The wing presented less difficulty in attaching to the fuselage, since it did not involve modification to the fuselage. Some putty, some sanding, some Tamiya “Mr. Surfacer” replacement was all it took. I left the slats off until after painting.



The red leading edge of the fin and nose cone were painted with Tamiya Flat Red and masked off before painting the rest of the model. I mixed up a “slate blue grey” color that looked close to a color photo of Luftwaffe Sabres in one of my books. I used RLM71 dark green for the other upper surface color. The lower surface “silver-grey” color was mixed with Tamiya Flat Aluminum, Sky Grey and Flat White. When finished, the model was given an overall coat of Future.


I used the Air Doc decals for the unit markings, and the kit decals for the national markings and stenciling. Everything went down without problem. When all was dry, I washed the model to get rid of decal solvent residue and gave the model an overall coat of Xtracrylix Satin Varnish.


I unmasked the canopy and windscreen and mounted the canopy in the open position. The slats were attached, as well as the dive brakes and landing gear. These aircraft were kept in excellent condition, so I did not do any weathering.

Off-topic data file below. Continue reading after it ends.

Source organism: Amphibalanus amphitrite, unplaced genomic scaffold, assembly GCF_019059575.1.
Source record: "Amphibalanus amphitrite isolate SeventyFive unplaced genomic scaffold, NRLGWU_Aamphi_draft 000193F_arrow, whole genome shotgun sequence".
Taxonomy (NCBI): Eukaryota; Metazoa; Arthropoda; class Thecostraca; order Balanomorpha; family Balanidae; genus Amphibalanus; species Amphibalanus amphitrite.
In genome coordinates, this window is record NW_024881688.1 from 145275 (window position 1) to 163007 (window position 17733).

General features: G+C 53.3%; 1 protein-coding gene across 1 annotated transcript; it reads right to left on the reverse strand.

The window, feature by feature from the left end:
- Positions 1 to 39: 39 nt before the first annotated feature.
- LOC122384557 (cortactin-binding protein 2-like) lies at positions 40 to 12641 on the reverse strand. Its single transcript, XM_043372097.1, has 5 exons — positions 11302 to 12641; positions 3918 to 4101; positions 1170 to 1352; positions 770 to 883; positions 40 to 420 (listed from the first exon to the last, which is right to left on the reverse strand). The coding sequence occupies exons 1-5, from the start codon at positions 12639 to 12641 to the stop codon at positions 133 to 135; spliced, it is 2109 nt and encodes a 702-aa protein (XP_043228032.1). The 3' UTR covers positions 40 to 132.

For those interested in doing a Sabre 6 now, if you get the Hasegawa F-86F-40 kit, you can cut off the wingtips and reduce the wingspan back to that of the Sabre 6, There is a resin conversion set for the slats - which have to be cut out of the kit wing - from Precision Resin Accessories (K48077) that will work very nicely. I have the set for another Mk 6 I am planning to do this year.

Reader reactions:
10  Awesome

10 additional images. Click to enlarge.

13 responses

  1. Excellent model - Tom. Dare I say it it's a very cute looking aircraft.

  2. Yet another excellent model seen posted here, Tom! A beauty.

  3. Wow, this looks very beautiful. I would love to see a bit more of the colors!
    Makes me think about going back to my Airfix F86, which for some reason does not inspire me. Unfortunately.

  4. @tcinla, Very nice work, and an interesting article Tom! 👍

  5. Very well done. I have always loved this paint scheme honoring Hartman following his release from Soviet captivity.

  6. Very nicely done, both, buiding and re-shooting the pictures, Tom @tcinla
    A great supporting as well.
    Those Sabres do look very nice, a pity I was not there yet to see them operational.

  7. Great work! Unusual paiting!

  8. That is a good-looking Sabre!

  9. Another great build Tom. I've heard it said the Mk 6 would have done well over the skies of Vietnam.

  10. Good looking Saber Tom @tcinla. Nice to know Red Roo picked up the slatted resin wing. I’ve ordered from them before. Good people.